Birge was active in many professional organizations, including the American Guild of Organists, Music Teachers National Association, and the National Education Association. He was involved in the Music Supervisors Conference from its inception in 1907 and continued to serve on committees and present papers after his presidency ended. Before Birge died, he transferred to MENC the author’s rights to his book, The History of Public School Music in the United States, and also left a bequest to the organization in his will.

Birge promoted lifelong music education, believing that it provided vital aesthetic experiences and social and cultural secondary benefits. He participated in musical activities throughout his life, regularly directing choirs, serving as a church organist, and playing viola in string quartets with friends. He thought each child should have the opportunity to participate in basic musical activities in school, and he supported community music, spending considerable time organizing and encouraging adult musical activities wherever he lived.


Personal Biography:

Married Mary Thompson, 1901



“The music supervisor of today, like the educational problems with which he deals, is a product of evolution. . . . As this somewhat complex individual looks out upon the world of music, and into the faces of the children and then into his own heart, he is conscious of the vast possibilities which fortune has placed within his reach for helping make America a music-loving nation. He realizes that with great opportunities come great responsibilities.”

Edward B. Birge, “Music Appreciation – The Education of the Listener,” Music

Supervisors Journal 10, no. 4 (March 1924): 18.


The supervisor should be a reader. The Yearbooks of the National Conference should be in every music teacher’s library. Keeping abreast of the times is merely knowing what others are thinking and doing; the reader may disagree with what he is reading, but his disagreement will make him think, and that will make him grow.”

Edward B. Birge, “Training of Music Supervisors in Service,” Music Supervisors Journal

18, no. 3 (February, 1932): 16.


“Although the subject of music can be studied in isolation, it should not be kept so cloistered as to lose valuable and broadening contacts with related aspects of life belonging to other subjects such as literature, social studies, and science.”

Edward B. Birge, “A Basic Program for Music Study Grades 4,5,6,” Thirty First

Yearbook of the Music Educators National Conference. (Chicago: The Conference, 1938): 401-402.


Sources Used:

Beattie, John W. “Appreciation of a Colleague.” Music Educators Journal 25, no. 1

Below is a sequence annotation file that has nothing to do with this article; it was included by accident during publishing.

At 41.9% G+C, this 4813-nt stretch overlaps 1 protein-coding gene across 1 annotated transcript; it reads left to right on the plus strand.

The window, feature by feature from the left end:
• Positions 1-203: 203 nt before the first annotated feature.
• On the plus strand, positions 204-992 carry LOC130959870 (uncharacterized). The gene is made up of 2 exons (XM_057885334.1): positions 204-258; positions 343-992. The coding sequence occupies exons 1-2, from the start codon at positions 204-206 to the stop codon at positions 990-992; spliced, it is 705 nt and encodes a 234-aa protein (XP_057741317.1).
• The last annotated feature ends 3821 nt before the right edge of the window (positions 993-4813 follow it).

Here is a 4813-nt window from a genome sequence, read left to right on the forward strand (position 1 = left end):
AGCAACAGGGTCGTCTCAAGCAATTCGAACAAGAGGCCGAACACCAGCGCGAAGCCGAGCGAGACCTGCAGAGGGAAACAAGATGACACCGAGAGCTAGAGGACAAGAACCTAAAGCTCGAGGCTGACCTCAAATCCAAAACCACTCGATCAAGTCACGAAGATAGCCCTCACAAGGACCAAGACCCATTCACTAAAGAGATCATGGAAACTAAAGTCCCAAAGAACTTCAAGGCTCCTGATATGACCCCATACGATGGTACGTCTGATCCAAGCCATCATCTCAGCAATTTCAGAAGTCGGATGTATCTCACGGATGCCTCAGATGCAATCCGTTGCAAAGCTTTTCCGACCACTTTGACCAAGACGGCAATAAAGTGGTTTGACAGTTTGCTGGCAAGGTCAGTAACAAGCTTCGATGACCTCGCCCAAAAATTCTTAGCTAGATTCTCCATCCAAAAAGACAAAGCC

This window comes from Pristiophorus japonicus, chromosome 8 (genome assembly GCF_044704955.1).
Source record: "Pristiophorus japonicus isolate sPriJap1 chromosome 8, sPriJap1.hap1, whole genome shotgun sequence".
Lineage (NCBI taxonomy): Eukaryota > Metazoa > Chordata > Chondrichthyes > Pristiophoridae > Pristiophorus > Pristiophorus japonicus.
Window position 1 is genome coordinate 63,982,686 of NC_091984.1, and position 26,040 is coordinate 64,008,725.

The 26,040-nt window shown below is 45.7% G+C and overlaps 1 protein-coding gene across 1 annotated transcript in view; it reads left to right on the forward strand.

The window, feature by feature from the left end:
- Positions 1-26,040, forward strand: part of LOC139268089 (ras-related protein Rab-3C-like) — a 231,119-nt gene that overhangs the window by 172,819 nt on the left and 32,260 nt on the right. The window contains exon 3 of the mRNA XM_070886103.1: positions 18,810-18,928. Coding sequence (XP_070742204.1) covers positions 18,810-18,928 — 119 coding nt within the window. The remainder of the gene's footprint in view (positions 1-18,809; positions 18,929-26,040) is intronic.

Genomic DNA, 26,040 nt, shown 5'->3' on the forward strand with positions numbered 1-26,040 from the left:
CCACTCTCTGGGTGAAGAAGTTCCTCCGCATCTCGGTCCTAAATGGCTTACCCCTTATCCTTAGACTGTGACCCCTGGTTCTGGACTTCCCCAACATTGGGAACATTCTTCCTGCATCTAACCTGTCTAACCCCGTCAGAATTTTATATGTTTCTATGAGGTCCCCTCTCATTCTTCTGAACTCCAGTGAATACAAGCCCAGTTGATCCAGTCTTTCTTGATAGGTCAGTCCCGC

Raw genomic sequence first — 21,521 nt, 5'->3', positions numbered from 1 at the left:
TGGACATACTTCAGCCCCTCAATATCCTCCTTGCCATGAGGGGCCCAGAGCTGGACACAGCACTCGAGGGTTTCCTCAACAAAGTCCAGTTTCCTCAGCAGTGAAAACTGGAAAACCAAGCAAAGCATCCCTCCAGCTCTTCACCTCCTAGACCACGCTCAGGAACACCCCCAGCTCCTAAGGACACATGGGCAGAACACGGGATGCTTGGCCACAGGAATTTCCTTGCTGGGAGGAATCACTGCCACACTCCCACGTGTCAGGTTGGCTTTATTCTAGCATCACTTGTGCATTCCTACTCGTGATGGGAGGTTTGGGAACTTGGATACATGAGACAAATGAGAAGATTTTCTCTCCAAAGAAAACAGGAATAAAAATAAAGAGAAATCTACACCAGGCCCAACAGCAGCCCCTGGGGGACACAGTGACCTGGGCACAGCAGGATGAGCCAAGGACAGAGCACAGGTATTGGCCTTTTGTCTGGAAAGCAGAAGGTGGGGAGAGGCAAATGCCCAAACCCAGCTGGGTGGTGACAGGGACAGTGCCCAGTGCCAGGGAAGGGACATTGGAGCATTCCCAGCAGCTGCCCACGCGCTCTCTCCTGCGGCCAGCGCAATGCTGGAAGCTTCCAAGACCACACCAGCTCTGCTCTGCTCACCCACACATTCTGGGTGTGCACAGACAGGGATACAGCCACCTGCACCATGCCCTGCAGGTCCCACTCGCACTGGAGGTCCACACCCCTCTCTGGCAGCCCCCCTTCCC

(September 1938): 16.


Beattie, John W. “Edward Bailey Birge.” Music Educators Journal 39, no. 2

(November-December 1952): 21.



Birge, Edward B. “A Basic Program for Music Study Grades 4,5,6,” Thirty First

Yearbook of the Music Educators National Conference. Chicago: The

Conference, 1938. pp. 401-404.


________. “Music Appreciation – The Education of the Listener,” Music

Supervisors Journal 10, no. 4 (March 1924): 14, 16, 18.


________. “Training of Music Supervisors in Service,” Music Supervisors Journal

18, no. 3 (February, 1932): 16-17.


Earhart, Will. “A Tribute to a Colleague.” Music Educators Journal 30, no. 6 (May-June

1944): 13, 59.


“Edward Bailey Birge Papers: Biography,” Special Collections in Performing Arts,

Performing Arts Library, University of Maryland. Available from

http://www.lib.umd.edu/PAL/SCPA/MENC/birge.html; Internet.


Gonzalez, G. M. “Edward Bailey Birge Biography,” MENC Founders of 1907. Available

from http://www.public.asu.edu/~aajth/history/birge~e.b/birge.html; Internet.


Keene, James A. A History of Music Education in the United States. Hanover, NH:

University Press of New England, 1982.


Mark, Michael L., and Charles L. Gary. A History of American Music Education, 2d

ed. Reston, VA: MENC-The National Association for Music Education, 1999.


Schwartz, Charles F., Jr. “Edward Bailey Birge, His Life and Contributions to Music

Education.” Ph.D. diss., Indiana University, 1966.


For more information, consult the following sources:

Arneson, Jon. The Music Educators Journal Cumulative Index 1914-1987. Stevens Point,

WI: Index House, 1987.


Journal of Proceedings/Yearbooks, Music Supervisors’ National Conference, 1910-1940


Papers and Proceedings, Music Teachers National Association, 1908-1940.


School Music Monthly, 1907-1932.


Submitted by Kaye Ferguson, November 2002